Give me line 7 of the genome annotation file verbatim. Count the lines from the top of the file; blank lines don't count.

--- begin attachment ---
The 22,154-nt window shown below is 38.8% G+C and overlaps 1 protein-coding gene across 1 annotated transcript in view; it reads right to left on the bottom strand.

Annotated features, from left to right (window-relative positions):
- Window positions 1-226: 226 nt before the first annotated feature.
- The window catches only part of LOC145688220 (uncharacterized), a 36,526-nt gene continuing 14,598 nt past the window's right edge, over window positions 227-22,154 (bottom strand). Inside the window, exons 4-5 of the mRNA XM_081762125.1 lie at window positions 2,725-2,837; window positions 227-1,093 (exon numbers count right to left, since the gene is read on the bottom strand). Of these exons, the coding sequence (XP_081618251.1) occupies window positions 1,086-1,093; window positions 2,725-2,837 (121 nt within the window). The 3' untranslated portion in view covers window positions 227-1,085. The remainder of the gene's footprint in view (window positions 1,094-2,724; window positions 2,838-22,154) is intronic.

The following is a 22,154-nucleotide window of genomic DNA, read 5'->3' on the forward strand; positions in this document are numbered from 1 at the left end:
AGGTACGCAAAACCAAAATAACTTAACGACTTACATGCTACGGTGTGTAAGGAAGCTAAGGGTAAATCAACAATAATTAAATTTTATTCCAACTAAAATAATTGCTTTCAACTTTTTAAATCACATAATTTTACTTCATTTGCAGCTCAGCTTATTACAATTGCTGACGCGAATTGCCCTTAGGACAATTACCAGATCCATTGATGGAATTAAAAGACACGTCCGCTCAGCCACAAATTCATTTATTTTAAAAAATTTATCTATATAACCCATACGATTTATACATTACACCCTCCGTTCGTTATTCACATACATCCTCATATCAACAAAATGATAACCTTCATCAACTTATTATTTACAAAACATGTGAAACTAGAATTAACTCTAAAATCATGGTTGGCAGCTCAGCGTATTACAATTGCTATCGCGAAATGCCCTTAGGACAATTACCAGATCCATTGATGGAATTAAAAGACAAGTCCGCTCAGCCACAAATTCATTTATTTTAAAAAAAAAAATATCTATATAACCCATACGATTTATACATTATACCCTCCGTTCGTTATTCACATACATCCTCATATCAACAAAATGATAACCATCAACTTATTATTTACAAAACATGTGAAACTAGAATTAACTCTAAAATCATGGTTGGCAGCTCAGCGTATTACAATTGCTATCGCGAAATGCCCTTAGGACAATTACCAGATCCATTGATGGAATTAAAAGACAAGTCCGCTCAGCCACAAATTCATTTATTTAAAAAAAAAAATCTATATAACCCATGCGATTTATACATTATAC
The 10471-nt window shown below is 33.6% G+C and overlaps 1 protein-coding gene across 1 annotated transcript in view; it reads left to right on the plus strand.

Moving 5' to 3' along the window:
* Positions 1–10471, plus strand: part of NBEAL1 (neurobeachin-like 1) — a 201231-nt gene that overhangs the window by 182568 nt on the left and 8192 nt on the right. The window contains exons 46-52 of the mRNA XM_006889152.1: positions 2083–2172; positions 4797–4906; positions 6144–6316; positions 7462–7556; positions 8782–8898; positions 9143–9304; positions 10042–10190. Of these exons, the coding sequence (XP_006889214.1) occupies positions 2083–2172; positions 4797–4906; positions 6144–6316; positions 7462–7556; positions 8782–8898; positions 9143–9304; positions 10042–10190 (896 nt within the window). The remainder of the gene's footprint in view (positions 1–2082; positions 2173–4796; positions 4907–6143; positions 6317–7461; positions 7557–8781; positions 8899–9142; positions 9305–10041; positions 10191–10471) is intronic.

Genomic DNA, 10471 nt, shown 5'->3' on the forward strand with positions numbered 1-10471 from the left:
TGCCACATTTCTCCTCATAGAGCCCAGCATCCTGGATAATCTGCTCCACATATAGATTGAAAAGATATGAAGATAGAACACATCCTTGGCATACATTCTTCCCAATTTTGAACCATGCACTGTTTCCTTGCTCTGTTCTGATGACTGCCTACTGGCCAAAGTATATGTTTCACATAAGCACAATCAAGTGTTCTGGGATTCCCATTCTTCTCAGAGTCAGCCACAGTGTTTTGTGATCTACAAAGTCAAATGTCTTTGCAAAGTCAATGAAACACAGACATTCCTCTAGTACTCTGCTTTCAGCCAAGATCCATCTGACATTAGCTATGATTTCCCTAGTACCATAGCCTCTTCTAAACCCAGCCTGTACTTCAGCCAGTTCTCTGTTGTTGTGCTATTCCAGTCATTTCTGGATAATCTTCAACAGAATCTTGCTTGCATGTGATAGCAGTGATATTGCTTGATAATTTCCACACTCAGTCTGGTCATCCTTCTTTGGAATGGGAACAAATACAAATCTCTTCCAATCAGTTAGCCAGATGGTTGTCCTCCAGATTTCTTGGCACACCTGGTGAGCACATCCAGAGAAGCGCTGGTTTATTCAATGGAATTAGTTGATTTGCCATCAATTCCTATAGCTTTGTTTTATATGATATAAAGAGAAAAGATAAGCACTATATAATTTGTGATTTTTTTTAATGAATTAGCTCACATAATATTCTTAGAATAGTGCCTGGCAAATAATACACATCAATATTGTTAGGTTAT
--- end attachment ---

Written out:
The 10471-nt window shown below is 33.6% G+C and overlaps 1 protein-coding gene across 1 annotated transcript in view; it reads left to right on the plus strand.